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Please listen, it's my turn: Instructional approaches, curricula and contexts for supporting communication and increasing access to inclusion

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TitlePlease listen, it's my turn: Instructional approaches, curricula and contexts for supporting communication and increasing access to inclusion
Publication TypeJournal Article
AbstractBackground. Four elementary (primary) school students with severe speech and physical impairments (SSPI) who used augmentative and alternative communication (AAC) aids were selected to take part in an intensive, 4-week summer intervention program. The program was designed to explore effective approaches, content and contexts for supporting communication (including oral language, literacy, and technology skills) among young people who require AAC. Method. Features of the intervention included (i) using an integrated approach to provide language and literacy opportunities intended to elicit the students’ active involvement in meaningful, productive and expressive tasks in everyday contexts; (ii) constant modelling of AAC usage; (iii) requiring family involvement as a criterion for participation in the program; and (iv) follow-up visits to schools during which effective instructional strategies were shared with staff. Results. Formative and summative assessment measures revealed that all four participants made progress during intervention. However two of the students maintained these gains into the follow-up period, whereas the other two did not. Each pair seemed to share certain characteristics, which are illustrated in this paper by two case study synopses. One relates the story of a child whose successes continued into the follow-up period, and the other chronicles the experiences of the child whose successes quickly waned. Conclusions. This study provides a range of instructional approaches, curricula and contexts to promote communication for children with complex communication needs. These instructional supports are more likely to improve access to inclusion in schools that seek to work in partnership with parents, plan educational transitions, and implement adequate training and awareness-raising among their staff.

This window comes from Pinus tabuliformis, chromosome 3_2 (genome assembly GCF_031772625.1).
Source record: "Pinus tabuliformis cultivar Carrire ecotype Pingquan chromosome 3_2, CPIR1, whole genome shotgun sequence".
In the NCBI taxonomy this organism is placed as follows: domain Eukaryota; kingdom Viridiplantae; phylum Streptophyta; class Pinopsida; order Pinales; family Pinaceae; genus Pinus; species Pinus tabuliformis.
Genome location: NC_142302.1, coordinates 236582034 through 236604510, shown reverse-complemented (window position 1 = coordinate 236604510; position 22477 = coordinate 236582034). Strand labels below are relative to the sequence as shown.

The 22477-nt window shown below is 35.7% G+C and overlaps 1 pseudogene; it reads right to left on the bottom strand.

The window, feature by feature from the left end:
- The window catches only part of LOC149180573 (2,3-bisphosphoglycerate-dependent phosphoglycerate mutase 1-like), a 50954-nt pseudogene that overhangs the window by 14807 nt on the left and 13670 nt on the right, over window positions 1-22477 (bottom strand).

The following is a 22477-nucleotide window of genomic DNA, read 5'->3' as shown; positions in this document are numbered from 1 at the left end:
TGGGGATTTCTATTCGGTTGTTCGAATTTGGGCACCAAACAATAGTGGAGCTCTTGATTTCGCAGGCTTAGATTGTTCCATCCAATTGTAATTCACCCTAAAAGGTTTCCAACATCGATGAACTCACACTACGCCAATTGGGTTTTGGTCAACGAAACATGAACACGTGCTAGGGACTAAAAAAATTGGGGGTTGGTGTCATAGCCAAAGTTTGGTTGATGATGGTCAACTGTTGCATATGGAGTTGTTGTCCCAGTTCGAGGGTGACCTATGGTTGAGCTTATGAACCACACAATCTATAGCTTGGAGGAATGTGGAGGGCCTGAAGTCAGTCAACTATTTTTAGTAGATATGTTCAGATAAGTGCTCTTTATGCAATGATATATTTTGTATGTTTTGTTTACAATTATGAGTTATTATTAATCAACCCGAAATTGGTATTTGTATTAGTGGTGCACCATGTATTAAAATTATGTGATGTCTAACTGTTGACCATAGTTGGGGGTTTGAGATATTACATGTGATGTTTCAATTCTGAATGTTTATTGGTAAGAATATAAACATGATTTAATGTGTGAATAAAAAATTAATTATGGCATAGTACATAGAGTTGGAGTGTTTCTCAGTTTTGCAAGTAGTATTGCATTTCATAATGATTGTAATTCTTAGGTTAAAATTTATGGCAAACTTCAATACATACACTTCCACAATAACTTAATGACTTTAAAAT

AuthorsMyers, C.
Year of Publication2007
PublicationJournal of Intellectual and Developmental Disabilities
Volume32
Issue2
Pages263-278
ISSN1355-8250 (print); 1469-9532 (online)
Publisher DOIhttp://www.ncbi.nlm.nih.gov/pubmed/18049971
Keywords (MeSH)child, communication aids for disabled, developmental disabilities, early intervention, education, intellectual disability, language development disorders, reading, speech disorders, writing
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